Retainers are often used to strengthen a party which is attempting extremely dangerous adventures. It is recommended that the DM not allow beginning characters to hire retainers. New players tend to use retainers as a crutch, letting them take all the risks. If a dungeon is very difficult, the DM should let the players have more than one character apiece before using retainers, at least until players are more experienced. Hirelings are experts which can be hired by the characters. They are more suited to higher level campaigns and are explained in the D&D EXPERT SET.There's lots to to chew on in that paragraph, such as the distinction between a "retainer" and a "hireling" (the latter term being one that the Expert Rules do not employ, opting for "specialist" instead), but what I found most intriguing was the admonition against allowing beginning characters to hire retainers, for fear they'd become "a crutch." That's quite the reversal from the received wisdom in the old school world these days, where it's generally claimed that beginning characters have the greatest cause to employ retainers and that their employment shows that the players are being thoughtful and cautious.
Turning to the Expert rulebook, there are a handful of interesting points to consider. First, in a section entitled "Organizing the Party," there's a sample party presented, consisting of four PCs and two retainers -- quite a small number! Later, in discussing "Specialists and Mercenaries," the rulebook states that
During the game, characters may need to hire NPCs with training or special skills in a certain area. These people are known as specialists. Specialists are not retainers and they will not go on adventures.Examples of specialists are alchemists, armorers, and engineers. In discussing mercenaries, it's not that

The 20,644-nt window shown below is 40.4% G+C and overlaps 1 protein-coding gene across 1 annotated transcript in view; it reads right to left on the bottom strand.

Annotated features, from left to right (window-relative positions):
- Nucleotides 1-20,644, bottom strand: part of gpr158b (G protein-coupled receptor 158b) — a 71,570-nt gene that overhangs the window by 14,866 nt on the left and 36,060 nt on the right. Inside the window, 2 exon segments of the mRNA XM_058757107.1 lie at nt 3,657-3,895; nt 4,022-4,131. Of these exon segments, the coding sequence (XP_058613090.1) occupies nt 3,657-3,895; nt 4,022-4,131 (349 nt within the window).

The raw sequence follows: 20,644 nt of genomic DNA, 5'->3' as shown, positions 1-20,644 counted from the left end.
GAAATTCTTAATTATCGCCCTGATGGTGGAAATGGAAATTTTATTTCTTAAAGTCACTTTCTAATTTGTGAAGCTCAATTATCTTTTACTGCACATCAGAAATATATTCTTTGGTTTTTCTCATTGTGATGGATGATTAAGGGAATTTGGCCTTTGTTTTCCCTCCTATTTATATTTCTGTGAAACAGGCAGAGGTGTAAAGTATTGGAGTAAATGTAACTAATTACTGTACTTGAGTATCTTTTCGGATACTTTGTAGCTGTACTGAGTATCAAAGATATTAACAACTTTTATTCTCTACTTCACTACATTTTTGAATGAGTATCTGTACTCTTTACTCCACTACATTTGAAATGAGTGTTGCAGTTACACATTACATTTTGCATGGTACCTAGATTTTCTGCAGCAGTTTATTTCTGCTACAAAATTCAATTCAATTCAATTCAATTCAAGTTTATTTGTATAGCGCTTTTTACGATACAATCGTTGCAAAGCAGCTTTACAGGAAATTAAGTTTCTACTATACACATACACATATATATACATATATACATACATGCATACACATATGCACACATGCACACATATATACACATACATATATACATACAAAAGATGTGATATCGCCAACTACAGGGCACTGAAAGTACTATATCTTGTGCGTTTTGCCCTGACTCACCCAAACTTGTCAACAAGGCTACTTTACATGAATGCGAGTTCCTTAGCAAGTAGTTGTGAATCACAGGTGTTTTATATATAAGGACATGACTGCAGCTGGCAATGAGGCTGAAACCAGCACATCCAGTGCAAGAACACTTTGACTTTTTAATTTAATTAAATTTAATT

Like specialists, they will usually not go on dungeon adventures and will only participate in wilderness adventures such as fighting other armies, clearing land of monsters around the castle, and defending the castle.And that's the extent of information on retainers in Moldvay/Cook/Marsh that I could find easily. What's interesting to me is how much this information differs both from my recollection of it and the assumptions of a lot of old school fans these days. When I was a kid, I distinctly recall using the rules for specialists and mercenaries in the Expert book to round out the party when going on dungeon expeditions. Likewise, my reading of both the LBBs and AD&D is that there's an assumption (often implicit) that most PCs will have one or more hirelings in their employ who will accompany them wherever they go, provided they are paid, outfitted, and treated well.
Clearly, though, that's not what Moldvay/Cook/Marsh actually say and I have to wonder what had happened by 1981 that it was deemed necessary to out and out state that many hirelings do not venture into dungeons and that low-level PCs ought not to have hirelings, lest they become a crutch. It's not something I'd ever really given much thought to, but I must admit that, knowing what I know now, we might well have stumbled on an explanation for why so many gamers have an aversion to the very idea of retainers: they picked up their attitude from the B/X rulebooks.
(As an aside, it's worth noting that the Rules Cyclopedia is a little softer in its stance on retainers. While sharing the insistence that mercenaries "do not normally go on dungeon adventures," it does allow that other non-specialist retainers might be allowed in games "with only a few players or with weak and inexperienced characters," if the referee wishes to allow them)